We’ve talked about the “Great Debate” in youth sports before — is everyone really a winner?
But in order to have a winner you have to have kept score, right? After all, isn’t the winner the one who did better than the other team? Obviously there are lots of ways one team could do “better” than another during a game but traditionally the scoreboard was how a winner was decided.
Much like the Great Debate, there seems to be two camps around the idea of keeping score during a youth sports league. Which side do you as a sports parent or coach fall on?
Yes they should.
One of the most important lessons kids get out of belonging to youth sports league is that there is going to be a winner and there are going to be a loser — and sooner or later you will be on both sides of that fence. No one likes losing, but it’s important to know what it feels like to be on the losing side because sometimes, even if you give it your all, the other guy is going to eek out ahead of you. It might stink but that’s just how life works sometime. It’s important that kids learn that there is nothing wrong with losing either. Losing actually helps you get better in the long run. If you were always on-top you’d have no reason to push yourself or work a little bit harder next time. It’s important that kids learn how to handle being on the losing side of things in youth sports so it’s not as hard a blow later in life if they lose out on something that really matters.
Plus, a little competition is healthy. We want to teach our kids to hustle and work hard for what they want and know that “winning” doesn’t come easy. If sports leagues don’t keep score to determine who won and who lost than whatever the kids did is “good enough.” We want our players to want to win, to want to get better, and to know they need to work for what they want. Those who work the hardest deserve to be rewarded with a win.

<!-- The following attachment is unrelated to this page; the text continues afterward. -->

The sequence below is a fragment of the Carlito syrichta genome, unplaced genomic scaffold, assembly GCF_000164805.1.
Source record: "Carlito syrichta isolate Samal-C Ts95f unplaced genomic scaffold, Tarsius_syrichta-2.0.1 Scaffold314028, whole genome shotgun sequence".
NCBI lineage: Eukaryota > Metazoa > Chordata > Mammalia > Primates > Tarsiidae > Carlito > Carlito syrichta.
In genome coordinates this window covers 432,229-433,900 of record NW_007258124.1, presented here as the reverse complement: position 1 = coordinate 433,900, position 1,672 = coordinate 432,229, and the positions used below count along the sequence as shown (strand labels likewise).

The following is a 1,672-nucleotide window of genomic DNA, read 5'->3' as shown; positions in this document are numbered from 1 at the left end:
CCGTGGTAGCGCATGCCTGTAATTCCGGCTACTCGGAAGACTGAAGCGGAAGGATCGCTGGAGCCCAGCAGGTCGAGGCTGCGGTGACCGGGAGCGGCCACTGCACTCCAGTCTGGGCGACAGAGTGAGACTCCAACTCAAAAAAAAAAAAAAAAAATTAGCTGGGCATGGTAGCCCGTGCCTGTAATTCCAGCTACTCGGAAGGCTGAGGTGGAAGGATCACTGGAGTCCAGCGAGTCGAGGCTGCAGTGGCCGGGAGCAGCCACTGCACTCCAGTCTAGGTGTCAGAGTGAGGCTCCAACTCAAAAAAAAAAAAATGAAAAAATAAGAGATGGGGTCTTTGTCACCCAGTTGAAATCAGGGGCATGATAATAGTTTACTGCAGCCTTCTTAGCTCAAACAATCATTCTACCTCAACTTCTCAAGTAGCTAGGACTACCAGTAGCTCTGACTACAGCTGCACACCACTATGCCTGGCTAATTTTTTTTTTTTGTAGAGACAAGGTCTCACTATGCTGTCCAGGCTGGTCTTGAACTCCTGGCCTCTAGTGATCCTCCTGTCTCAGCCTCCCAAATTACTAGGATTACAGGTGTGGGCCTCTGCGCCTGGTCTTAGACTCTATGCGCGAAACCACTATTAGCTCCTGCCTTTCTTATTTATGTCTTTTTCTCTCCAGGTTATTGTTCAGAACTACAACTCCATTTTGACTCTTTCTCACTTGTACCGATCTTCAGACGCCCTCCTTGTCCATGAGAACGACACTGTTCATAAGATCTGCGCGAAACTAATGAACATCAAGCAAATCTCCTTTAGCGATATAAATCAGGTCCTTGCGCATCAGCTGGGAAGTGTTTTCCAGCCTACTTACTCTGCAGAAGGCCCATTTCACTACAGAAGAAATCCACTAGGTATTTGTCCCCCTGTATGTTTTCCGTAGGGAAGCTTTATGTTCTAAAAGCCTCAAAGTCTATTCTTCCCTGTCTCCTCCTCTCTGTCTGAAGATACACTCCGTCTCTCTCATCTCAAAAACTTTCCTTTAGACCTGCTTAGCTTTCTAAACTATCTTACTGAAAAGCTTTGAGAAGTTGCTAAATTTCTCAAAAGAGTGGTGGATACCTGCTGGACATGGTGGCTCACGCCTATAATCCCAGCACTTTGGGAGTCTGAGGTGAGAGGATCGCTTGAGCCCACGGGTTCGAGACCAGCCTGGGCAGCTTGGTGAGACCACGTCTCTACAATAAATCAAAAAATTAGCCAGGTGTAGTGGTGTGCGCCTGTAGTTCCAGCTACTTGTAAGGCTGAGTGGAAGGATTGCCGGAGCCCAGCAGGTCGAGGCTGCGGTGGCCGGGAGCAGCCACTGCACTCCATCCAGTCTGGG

And let’s be honest, even if we don’t keep score most kids will probably do it on their own, right? After all, there are usually winners and losers in every other game they play — why should youth sports be any different?
No they shouldn’t.
Sports parents and coaches are putting too much pressure on youth athletes these days to excel and keeping score is just one more way to do that. It’s hard to have fun and actually enjoy playing sports when the only thing anyone seems to care about is the scoreboard. With 70 percent of kids quitting youth sports by the time they are 13 obviously something needs to change. When winning becomes the only thing that matters a lot of kids don’t want to come back, especially if they are on the losing side more often than the winning.
Something also to consider is not just how the players might react to the scoreboard, but the sports parents. Competition isn’t unhealthy, but the way some sports parents handle it definitely is. Yelling and screaming at each other, the coaches, and the officials; sometimes parents even get into physical altercations — all over the score of a U-7 hockey game?
It doesn’t really seem like the scoreboard is worth such bad sportsmanship on the sidelines. What kind of lessons does that behavior teach our players?
Youth sports, especially the really young leagues, should be about having fun and learning the fundamentals. There is plenty of time for kids to learn about winning and losing and the pressure that comes with it — why not just let the players have a good time and worry about the score later?